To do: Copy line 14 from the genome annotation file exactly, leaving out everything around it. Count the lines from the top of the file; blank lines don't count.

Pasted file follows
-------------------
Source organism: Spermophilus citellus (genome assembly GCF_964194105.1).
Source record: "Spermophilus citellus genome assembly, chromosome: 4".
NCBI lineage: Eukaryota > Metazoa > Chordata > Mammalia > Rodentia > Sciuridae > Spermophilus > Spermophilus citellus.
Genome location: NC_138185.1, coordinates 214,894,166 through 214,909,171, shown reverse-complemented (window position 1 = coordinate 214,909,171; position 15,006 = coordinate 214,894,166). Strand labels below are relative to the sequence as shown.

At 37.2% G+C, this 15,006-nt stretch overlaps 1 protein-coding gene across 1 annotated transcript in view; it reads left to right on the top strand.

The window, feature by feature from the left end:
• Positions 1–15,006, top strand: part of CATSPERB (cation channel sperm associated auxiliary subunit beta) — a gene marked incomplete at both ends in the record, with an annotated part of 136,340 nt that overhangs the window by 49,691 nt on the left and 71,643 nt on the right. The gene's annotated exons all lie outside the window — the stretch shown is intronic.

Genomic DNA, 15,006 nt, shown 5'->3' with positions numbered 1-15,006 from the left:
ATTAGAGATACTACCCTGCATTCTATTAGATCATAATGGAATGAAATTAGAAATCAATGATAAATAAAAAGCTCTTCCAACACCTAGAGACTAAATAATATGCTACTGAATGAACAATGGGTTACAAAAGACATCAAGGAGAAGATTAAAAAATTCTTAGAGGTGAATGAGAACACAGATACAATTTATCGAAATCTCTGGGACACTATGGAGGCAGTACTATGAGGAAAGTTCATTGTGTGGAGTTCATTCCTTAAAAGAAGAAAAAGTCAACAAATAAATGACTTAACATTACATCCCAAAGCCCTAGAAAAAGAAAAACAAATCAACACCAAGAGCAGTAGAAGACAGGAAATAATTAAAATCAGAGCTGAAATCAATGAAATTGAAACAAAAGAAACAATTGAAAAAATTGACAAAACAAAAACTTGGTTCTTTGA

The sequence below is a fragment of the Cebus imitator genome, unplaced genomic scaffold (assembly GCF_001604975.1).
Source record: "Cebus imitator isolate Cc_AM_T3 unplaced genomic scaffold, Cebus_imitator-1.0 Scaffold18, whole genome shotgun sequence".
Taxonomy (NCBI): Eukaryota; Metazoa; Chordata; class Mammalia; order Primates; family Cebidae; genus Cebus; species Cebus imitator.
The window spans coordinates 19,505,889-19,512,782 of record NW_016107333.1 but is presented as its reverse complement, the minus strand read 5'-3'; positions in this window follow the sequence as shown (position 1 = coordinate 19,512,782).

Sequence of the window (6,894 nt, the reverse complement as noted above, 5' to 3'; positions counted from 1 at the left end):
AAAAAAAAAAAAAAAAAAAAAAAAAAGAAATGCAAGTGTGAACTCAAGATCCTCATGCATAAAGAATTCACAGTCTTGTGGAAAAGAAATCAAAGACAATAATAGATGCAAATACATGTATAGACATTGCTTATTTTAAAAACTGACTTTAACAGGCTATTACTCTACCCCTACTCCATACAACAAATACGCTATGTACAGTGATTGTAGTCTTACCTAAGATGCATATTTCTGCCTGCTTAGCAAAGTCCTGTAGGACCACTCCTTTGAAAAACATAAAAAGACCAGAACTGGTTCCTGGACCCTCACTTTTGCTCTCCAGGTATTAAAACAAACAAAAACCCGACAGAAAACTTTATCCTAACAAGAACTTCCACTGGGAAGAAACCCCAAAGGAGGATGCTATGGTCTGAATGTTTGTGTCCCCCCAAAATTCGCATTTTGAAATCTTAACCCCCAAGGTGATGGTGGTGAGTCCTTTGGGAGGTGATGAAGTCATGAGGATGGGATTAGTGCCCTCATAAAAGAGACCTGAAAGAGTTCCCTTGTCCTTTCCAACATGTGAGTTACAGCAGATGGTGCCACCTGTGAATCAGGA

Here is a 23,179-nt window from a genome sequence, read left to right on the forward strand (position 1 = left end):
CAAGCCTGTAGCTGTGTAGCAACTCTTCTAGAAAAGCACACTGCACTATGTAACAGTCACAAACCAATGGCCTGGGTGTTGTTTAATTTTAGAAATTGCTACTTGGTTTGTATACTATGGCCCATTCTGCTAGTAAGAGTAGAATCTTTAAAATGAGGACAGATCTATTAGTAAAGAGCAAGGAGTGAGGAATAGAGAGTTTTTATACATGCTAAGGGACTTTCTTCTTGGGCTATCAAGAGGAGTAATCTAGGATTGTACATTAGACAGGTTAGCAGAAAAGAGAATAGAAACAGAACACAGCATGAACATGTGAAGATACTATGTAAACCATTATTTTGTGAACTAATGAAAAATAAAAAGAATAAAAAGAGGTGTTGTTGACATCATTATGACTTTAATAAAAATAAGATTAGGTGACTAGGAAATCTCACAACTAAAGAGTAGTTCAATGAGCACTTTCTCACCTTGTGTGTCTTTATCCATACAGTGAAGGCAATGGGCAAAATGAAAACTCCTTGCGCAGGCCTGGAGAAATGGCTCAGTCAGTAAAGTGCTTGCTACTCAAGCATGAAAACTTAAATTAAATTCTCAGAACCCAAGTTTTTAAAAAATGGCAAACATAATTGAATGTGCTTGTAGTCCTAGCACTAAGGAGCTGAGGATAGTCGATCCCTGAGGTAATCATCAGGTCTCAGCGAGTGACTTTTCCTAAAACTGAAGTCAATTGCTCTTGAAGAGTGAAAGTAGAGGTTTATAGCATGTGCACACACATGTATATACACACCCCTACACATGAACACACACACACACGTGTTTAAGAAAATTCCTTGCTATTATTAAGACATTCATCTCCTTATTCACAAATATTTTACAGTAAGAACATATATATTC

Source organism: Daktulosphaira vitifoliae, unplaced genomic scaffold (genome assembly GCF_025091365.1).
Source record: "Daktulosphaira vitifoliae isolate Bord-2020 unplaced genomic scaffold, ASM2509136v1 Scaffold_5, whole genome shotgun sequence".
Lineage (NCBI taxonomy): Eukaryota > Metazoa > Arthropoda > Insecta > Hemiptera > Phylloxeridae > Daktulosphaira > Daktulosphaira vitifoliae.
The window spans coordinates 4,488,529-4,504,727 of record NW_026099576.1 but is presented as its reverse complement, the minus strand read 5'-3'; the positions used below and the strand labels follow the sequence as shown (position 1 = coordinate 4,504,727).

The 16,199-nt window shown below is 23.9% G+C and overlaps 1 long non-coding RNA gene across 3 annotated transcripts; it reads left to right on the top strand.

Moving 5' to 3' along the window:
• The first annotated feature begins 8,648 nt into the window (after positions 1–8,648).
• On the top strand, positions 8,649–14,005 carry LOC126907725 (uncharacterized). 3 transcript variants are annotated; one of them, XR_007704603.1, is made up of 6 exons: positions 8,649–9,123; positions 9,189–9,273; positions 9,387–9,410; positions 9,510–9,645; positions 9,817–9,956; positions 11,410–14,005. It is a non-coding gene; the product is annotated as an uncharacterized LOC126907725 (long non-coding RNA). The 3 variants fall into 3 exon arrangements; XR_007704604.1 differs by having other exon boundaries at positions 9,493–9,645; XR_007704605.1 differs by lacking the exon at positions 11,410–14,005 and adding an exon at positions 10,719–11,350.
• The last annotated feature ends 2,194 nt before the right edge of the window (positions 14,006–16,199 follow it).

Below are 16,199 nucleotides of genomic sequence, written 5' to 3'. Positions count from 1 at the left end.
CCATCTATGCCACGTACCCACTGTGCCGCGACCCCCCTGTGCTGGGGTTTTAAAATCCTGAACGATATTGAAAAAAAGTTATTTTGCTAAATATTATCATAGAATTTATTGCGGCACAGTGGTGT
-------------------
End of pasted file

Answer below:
Sequence of the window (6,894 nt, the reverse complement as noted above, 5' to 3'; positions counted from 1 at the left end):